10 Quick (and Healthy) Energy Boosts

You may be told that you are tired because a lack of sleep. That could be true, but there are quite a few factors that can increase or decrease energy (i.e. diet, exercise, lifestyle). We’ve compiled a few simple and easy ways to produce good, healthy energy for a more sustained period. Give them a try, and let us know what you think.

Begin your day with bran – Having fiber in the morning may help you stay alert during the day. Recent studies found that eating high-fiber cereals in the morning had a 10% decrease in fatigue, lower depression, and better cognitive skills. One of the theories behind this is that fiber helps slow down the absorption of food in the stomach, releasing energy at a steady rate for a longer period of time to keep your energy levels up longer.

Try eating more (often) – Switching from a standard three meals a day can help you with your energy. “Eating small meals frequently throughout the day—every 3 to 4 hours—helps keep your blood sugar steady, so you don’t experience energy crashes or get so ravenous that you overeat,” explains Kathy McManus, RD, director of the Department of Nutrition at Brigham and Women’s Hospital in Boston. You should balance small meals with carbohydrates, proteins, and good monounsaturated fats.

Add a plant to your office – This may seem a little odd, but having plants in your working area can help with energy. Some recent reports found that having plants in your home or office resulted in less stress felt and fostered more creative ideas. Purchase some plants for your desk, and around the office or home.

Gulp some water – Staying hydrated is one of the easiest ways to keep energy and focus. Recent studies show that 92% of athletes felt fatigued after limiting fluids and water-based foods for 15 hours; they also had memory and concentration problems. “Half of the people who come to me complaining of fatigue are actually dehydrated,” says Woodson Merrell, MD executive director of the Continuum Center for Health and Healing at Beth Israel Medical Center in New York City.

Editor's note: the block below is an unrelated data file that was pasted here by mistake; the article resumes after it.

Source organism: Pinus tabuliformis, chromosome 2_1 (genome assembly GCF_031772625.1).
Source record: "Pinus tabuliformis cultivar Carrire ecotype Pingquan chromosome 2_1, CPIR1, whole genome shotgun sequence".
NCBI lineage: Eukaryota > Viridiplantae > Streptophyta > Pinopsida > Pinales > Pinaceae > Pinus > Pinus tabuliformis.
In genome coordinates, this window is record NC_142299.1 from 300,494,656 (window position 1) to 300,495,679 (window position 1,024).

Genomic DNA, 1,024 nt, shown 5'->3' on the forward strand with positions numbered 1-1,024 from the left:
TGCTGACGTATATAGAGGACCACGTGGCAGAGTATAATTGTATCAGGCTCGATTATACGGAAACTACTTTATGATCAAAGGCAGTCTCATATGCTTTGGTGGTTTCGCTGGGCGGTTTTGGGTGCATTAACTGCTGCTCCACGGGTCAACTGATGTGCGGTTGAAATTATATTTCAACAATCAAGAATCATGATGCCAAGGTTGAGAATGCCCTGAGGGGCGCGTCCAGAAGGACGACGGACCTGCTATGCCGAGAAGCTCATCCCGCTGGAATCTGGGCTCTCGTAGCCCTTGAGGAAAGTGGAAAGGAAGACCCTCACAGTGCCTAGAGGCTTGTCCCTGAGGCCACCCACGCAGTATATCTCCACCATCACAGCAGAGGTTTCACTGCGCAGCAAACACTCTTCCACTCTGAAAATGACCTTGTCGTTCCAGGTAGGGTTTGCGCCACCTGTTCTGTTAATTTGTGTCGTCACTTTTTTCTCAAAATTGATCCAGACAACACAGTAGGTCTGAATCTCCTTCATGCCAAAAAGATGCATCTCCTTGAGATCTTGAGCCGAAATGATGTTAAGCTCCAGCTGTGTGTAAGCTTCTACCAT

Enjoy a GreenTeaHP Pixie – Not only does it increase the amount of water you bring in, it contains many natural ingredients that increase energy. The antioxidant EGCG that is contained in green tea leaves increases you metabolism. Increasing your metabolism means that your body is creating more energy. Additionally, many reports have found that combining caffeine and L-theanine, that are found in tea, decrease mental fatigue and improved alertness, reaction time, and memory. GreenTeaHP also contains trace minerals that are great for energy.

Walk it off – Taking a walk can really give the rest of your day more pep. The American Heart Association found that women who walked briskly for 70 minutes a week reported an 18% increase in energy. They also reported feeling more focused, confident, felt fewer headaches, and exerted less effort for simple daily physical tasks.

Have a ‘kids’ lunch – A banana and peanut butter sandwich are great for a quick energy boost. Bananas contain potassium which is a mineral that your body needs to produce energy. Peanut butter contains magnesium which provides energy on the cellular level of our bodies. You can also consume potassium and magnesium in other fruits, nuts, vegetables and beans.

Be your own DJ – You know exactly which songs increase your energy or help you focus. Try listening to music while you work. One study found that employees who used headphones were 10% more productive.

Go natural – There are some great ways to obtain energy from natural cures as well. Rhodiola is a natural aid and may increase brain chemicals that give your nervous system a boost and increase alertness. A Russian study reported higher levels of fitness, coordination, and less mental fatigue using Rhodiola.

Try a seaweed salad – This might be something new to you, but seaweed salad has lots of iodine. Iodine is a chemical that helps maintain correct levels of thyroid hormones that regulate weight, mood, and energy. Typically you’ll get iodine in your salt, but most iodized salt brands don’t contain the FDA’s recommended concentration. If you don’t like the idea of seaweed you can find iodine from fish and yogurt.